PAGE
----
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Parenting Doesn't Go On Vacation in the Summer
Submitted by Cheryl Strike on Fri, 06/21/2013 - 1:29pm
Joan Janusz is a member of the Northfield Mayor’s Task Force on Youth Alcohol and Drug Use
Parenting Doesn’t Go On Vacation
This is the message on the most recent postcard in a year-long series sent to families by the Northfield Mayor’s Task Force on Youth Alcohol and Drug Use. It is a reminder to parents and caregivers to be firm in setting rules that abide by the “curfew for minors” ordinance. The latest that youth can be out without an adult is 10 p.m. if under 16 and 12:00 midnight if 16-18 years old. Because of recent reports of vandalism and property damage, the Northfield Police Department will be strictly enforcing this ordinance.
Summer is a more relaxed time to have fun with friends, less pressure and stress. But curfew is a good reminder that too much unsupervised and unstructured time can be difficult. Summer is risky for first time alcohol and drug use; a 40% increase over the rest of the year.
Parents and caregivers can be proactive to ensure the safety of their teens during these coming summer months. Although youth don’t admit it, they actually welcome structure and rules. It gives them a sense of security, knowing the adults in their lives care.
The National Youth Antidrug Campaign offers this S-U-M-M-E-R drug free Check list:
Clear rules are needed about activities and friends. Involve your teen in setting limits and consequences.
Understand and Communicate:
Keep lines of communication open. Significant parent involvement is the most important factor in preventing drug use. Other adults can also provide support and encouragement.
Know each day what your teen has planned, where they will be, with whom, what their schedule is; have planned “check-ins”. Cell phones make this easy. Unmonitored teens are four times more likely to engage in drug use or other risky behaviors.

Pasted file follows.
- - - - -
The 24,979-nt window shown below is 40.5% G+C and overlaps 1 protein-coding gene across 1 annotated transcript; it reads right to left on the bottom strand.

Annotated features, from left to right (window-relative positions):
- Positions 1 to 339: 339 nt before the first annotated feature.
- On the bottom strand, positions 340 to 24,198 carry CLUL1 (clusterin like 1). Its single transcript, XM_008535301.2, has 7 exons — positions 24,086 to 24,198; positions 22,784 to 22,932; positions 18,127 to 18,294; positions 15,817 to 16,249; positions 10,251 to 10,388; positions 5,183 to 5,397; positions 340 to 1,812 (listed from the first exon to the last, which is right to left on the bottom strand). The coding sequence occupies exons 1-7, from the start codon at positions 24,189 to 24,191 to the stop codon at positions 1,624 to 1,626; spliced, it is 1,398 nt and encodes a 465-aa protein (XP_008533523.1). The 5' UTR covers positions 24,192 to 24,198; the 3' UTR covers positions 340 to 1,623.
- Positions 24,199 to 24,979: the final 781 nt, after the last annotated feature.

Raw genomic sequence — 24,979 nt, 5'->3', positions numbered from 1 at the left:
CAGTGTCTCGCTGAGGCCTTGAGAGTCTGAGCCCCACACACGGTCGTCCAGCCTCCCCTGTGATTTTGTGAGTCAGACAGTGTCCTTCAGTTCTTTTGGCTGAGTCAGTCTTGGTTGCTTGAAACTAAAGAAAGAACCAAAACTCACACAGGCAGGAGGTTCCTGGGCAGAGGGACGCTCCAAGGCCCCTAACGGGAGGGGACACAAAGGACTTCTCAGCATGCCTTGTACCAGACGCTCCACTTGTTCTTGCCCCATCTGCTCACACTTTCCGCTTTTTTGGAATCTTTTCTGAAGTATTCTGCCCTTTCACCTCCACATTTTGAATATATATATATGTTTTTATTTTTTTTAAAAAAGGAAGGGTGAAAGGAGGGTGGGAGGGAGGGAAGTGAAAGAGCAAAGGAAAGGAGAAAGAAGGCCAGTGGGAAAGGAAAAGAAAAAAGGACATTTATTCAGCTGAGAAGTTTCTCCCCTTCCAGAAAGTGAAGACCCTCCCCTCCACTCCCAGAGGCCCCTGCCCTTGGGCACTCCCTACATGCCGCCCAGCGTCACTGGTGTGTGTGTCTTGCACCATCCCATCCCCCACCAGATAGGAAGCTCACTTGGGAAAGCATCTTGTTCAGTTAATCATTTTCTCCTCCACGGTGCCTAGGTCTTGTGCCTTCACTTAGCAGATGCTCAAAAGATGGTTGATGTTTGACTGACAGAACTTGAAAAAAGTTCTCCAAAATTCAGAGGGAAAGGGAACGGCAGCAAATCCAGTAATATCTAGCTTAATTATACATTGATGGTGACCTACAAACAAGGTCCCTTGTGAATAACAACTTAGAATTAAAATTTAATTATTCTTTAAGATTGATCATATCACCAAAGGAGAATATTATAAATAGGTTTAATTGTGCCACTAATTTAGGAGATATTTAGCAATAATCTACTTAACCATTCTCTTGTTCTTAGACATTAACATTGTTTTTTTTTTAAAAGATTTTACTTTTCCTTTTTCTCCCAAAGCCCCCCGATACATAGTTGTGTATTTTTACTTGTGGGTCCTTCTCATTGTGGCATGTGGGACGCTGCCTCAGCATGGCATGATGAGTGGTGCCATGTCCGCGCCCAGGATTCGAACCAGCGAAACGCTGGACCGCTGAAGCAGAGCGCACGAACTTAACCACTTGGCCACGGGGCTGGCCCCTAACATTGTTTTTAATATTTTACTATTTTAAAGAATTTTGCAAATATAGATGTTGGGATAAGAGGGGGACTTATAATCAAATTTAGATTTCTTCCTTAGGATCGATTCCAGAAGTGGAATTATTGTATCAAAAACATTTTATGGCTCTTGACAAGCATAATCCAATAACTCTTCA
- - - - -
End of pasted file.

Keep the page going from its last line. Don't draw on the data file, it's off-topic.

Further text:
Make sure you stay involved:
Know who their friends are and have a relationship with them. Talk to other parents, coaches and adults involved in your teen’s life. Without being intrusive, stay connected to let your teen know you care.
Encourage involvement in summer activities:
Teens who are involved in Scouts, 4-H, sports, church, or other youth activities have a focus for the summer. Other ideas: a job, camp, or volunteer activity.
Reserve time for family
Even though teens may seem like they don’t want to spend time with their family, it is beneficial to have meals together, take a vacation, and do other family activities. In a survey, when asked “What makes you happy?” the most frequent answer was spending time with family.
Other safety precautions include being aware of what is in your home. While alcohol and medications may not be a temptation for your teen, they may be for another. Put them in a secure place. Take unneeded prescription and over-the-counter drugs to the 24 hour secure, anonymous drop off at the Northfield or Faribault Police Stations.
Summer is party time. Make sure your teen understands that under Social Host Ordinances they are held responsible if they provide a place for underage drinking and there are serious consequences.
Everything discussed here, including curfew, has application not only to summer, but all year long.